SEATTLE—A traffic bottleneck you've likely sat in for years, the "Mercer Mess", may finally be going away, thanks to new federal funding.
Today Senator Patty Murray, Governor Christine Gregoire and Seattle Mayor Mike McGinn, standing just a few feet from where bulldozers will hit the pavement, announced the project is getting a $30 million kick-start from federal stimulus funding.
"Thankfully it will help clean up the "Mercer Mess" for all of us who have stood in line on the freeway trying get off here," said Senator Murray.
"This is a place, a neighborhood that has thousands of new jobs being created," said Mayor McGinn. "And they come here to Seattle because it's a special place. This investment will help keep it a special place."
Seattle had plenty of competition for the funding.
Other states applied for $56 billion in projects when only $1.5 billion was available.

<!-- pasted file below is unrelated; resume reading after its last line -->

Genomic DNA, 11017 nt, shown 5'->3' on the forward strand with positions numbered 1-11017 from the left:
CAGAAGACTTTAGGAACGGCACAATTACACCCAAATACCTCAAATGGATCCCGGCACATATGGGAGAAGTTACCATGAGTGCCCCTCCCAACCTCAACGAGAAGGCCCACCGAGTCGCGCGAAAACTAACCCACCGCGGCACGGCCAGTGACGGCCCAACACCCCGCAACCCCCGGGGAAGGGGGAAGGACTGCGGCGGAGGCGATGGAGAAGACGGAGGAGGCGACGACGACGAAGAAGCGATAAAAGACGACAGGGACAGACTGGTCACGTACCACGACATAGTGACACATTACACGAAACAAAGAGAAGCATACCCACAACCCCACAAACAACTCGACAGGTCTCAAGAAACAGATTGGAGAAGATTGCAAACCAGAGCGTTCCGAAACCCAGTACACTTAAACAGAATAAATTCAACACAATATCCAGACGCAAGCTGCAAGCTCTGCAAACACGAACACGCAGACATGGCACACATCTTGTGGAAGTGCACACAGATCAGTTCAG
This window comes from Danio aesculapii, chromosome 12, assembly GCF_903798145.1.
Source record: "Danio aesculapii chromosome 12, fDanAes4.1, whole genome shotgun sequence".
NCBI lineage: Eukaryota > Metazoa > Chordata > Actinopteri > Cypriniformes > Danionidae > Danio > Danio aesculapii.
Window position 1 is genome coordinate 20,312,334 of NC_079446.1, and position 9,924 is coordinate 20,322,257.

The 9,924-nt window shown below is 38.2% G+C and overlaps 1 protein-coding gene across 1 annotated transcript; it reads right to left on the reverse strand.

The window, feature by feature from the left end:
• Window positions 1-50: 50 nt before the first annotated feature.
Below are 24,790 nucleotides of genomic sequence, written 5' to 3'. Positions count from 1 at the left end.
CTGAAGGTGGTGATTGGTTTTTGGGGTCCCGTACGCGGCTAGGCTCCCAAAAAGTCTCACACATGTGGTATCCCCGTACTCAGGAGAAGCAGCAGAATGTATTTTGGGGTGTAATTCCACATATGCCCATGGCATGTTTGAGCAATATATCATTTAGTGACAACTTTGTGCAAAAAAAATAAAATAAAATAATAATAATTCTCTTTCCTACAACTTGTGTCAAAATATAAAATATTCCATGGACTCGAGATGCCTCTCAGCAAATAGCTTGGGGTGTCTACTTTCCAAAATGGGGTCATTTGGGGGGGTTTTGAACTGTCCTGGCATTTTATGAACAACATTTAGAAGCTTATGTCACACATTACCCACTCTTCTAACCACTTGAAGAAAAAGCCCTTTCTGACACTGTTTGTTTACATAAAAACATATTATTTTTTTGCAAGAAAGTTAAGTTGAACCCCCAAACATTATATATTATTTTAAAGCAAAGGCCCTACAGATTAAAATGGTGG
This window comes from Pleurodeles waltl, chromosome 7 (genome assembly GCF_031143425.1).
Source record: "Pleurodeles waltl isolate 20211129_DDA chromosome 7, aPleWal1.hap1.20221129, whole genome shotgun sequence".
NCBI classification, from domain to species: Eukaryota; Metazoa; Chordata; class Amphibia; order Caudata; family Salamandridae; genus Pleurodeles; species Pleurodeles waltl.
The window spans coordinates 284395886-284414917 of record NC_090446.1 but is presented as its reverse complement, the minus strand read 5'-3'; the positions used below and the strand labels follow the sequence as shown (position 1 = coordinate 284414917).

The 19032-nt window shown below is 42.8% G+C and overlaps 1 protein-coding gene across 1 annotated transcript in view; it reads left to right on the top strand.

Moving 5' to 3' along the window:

The only other project to benefit from the funding in our state is a highway corridor in Spokane.
Two other Seattle projects that were denied funding were the deteriorating South Park Bridge, and the replacement span for the 520 bridge.
The $30 million comes from the Transportation Investment Generating Economic Recovery Discretionary Grant Program ("TIGER").
Besides turning Mercer Street from a one-way street into a two-way, six-lane corridor complete with trees and wider sidewalks, it's also likely to boost growth around the south Lake Union area around Mercer Street between I-5 and Seattle Center.
The project has been a part of failed ballot measures in the past and was left off the list when the federal government handed over $492 million in stimulus money last year.
The lack of funding for the aging and crumbling South Park Bridge over the Duwamish River is disappointing for the residents of South Park and White Center who use the bridge to get to the Duwamish industrial area and downtown Seattle.
King County Executive Dow Constantine says he's very disappointed, especially since the bridge is said to have a lower safety rating than the Alaskan Way Viaduct.
The 77-year-old bridge is expected to close at the end of June due to safety concerns.